Recommended for ages 13+
Fifteen year-old Pearl’s life revolves around Seed. It’s the community she was born into; a land where Nature provides everything she could ever dream of, where the Kindred – the grown men of the community – are like beloved uncles, and where their spiritual leader and father figure, Papa S., teaches them that Nature will provide for them and punish them, if necessary. The outside world is corrupt, but Nature will favor the residents of Seed – as long as they abide by Papa S.’s rules.
When an outside family seeks refuge at Seed, Pearl struggles to maintain her belief in Papa S., Seed, and Nature – but as events become more difficult to reconcile, things are getting more and more difficult for Pearl to believe. Pearl will discover that there are many secrets at Seed, but can she face living once she discovers what’s really going on?
The community at Seed goes beyond cult, beyond closed community. It’s a horrific combination of the two, a community where men use bullying, grooming, and most egregiously, faith, to create a life where women have no power and are victimized from the moment they reach sexual maturity. They withhold education and limit contact with the outside world, always watching, to make sure that the children of Seed abide by Papa S.’s rules – but really, to keep them in the dark so that they can feed them lies under the guise of religion.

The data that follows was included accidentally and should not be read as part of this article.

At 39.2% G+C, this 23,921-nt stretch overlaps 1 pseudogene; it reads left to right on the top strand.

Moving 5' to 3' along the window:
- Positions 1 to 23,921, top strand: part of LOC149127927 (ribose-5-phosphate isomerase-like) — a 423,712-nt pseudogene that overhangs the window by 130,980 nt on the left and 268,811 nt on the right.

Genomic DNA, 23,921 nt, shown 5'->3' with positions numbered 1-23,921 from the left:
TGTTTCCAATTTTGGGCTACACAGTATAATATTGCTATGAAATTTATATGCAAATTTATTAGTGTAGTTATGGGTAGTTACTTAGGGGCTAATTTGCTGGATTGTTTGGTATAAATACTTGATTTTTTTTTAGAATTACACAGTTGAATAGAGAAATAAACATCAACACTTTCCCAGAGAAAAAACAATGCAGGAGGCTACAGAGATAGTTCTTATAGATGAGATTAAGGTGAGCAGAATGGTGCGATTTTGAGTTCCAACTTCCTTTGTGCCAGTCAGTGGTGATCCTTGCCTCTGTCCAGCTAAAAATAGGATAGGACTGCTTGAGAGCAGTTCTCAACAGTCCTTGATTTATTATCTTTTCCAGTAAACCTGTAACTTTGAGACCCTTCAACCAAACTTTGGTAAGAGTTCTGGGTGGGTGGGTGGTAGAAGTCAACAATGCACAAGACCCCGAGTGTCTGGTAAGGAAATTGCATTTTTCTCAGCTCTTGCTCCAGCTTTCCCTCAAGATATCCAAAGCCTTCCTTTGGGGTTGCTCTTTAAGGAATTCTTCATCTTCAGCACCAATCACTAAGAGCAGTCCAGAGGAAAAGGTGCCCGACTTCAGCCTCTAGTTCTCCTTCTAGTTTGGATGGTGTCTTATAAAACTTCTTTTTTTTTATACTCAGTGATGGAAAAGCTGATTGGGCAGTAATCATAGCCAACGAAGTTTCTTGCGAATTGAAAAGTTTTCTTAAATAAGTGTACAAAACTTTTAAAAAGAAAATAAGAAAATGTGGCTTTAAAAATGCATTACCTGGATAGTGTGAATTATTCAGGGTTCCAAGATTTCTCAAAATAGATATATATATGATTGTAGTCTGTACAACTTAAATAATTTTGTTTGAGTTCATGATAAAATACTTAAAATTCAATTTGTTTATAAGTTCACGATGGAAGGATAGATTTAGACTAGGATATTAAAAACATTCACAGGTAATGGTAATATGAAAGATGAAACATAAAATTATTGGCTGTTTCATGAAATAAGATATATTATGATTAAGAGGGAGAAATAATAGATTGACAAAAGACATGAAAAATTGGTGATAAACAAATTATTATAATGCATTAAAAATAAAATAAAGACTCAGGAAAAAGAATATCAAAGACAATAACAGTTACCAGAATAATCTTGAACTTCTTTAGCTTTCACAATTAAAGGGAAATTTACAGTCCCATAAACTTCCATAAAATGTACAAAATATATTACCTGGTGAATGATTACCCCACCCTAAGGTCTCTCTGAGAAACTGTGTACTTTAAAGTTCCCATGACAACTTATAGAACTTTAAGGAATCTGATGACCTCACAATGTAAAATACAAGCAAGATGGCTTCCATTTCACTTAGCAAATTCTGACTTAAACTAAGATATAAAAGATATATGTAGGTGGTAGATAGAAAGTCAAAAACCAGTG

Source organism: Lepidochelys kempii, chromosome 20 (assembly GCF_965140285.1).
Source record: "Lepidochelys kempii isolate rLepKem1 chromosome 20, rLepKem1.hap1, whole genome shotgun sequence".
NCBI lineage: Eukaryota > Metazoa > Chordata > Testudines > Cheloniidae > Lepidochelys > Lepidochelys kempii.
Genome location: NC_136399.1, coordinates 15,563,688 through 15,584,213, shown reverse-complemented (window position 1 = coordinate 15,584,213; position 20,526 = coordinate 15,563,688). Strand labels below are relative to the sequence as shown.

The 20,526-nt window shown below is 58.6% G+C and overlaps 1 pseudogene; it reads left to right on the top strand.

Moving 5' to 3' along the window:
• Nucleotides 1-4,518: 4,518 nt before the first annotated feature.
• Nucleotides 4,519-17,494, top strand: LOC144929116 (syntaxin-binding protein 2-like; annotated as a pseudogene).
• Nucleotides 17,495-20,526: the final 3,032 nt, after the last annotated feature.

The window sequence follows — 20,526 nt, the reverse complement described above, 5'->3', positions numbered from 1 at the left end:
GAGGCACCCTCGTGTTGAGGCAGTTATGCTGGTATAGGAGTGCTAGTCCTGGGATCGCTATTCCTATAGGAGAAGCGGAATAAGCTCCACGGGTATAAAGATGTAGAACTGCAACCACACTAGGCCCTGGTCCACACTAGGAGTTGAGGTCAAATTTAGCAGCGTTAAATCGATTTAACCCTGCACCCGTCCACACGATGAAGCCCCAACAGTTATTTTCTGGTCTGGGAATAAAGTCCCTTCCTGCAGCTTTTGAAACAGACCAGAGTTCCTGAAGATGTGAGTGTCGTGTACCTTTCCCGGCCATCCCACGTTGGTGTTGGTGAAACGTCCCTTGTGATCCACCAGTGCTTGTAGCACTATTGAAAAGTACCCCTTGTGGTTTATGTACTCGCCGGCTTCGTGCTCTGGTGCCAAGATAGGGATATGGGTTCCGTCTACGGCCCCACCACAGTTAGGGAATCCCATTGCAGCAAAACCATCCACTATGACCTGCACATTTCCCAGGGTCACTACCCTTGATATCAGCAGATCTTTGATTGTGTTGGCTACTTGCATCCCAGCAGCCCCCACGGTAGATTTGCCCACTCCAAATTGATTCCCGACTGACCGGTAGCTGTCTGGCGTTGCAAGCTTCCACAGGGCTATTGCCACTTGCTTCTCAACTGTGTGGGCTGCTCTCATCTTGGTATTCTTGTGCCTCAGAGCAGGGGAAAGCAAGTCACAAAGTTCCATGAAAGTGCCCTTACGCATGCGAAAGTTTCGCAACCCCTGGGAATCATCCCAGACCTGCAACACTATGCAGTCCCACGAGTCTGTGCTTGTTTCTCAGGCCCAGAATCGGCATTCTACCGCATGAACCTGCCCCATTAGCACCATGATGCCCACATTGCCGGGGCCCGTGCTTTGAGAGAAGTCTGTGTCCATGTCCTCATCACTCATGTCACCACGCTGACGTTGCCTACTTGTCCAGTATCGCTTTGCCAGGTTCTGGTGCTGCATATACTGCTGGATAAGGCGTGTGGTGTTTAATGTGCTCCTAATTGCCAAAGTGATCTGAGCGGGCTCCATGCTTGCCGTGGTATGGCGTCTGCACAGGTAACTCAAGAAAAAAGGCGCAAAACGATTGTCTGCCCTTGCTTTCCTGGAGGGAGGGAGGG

I received an advanced reader copy of Seed from Running Press, and tore right in, finishing the book in three days. It is a book that evokes visceral reactions – I was upset, I was horrified, I was angry. I wanted these children to see the lies and manipulations and walk away, to find justice for themselves and anyone who suffered at the hands of their captors – because really, that’s what Papa S. and the so-called Kindred are.
The characters, dialogue, and story pacing will draw you in and won’t let you go until you turn that last page. Even then, this is not a book that you will walk away from lightly. It will leave you shaken and changed. It’s a book I want to see in teenagers’ hands and talked about in discussion groups. I want this book on library shelves and in librarian’s hands, making sure kids read it.
Seed is an important book for an age where people are still looking for something to believe in. Do not miss this book.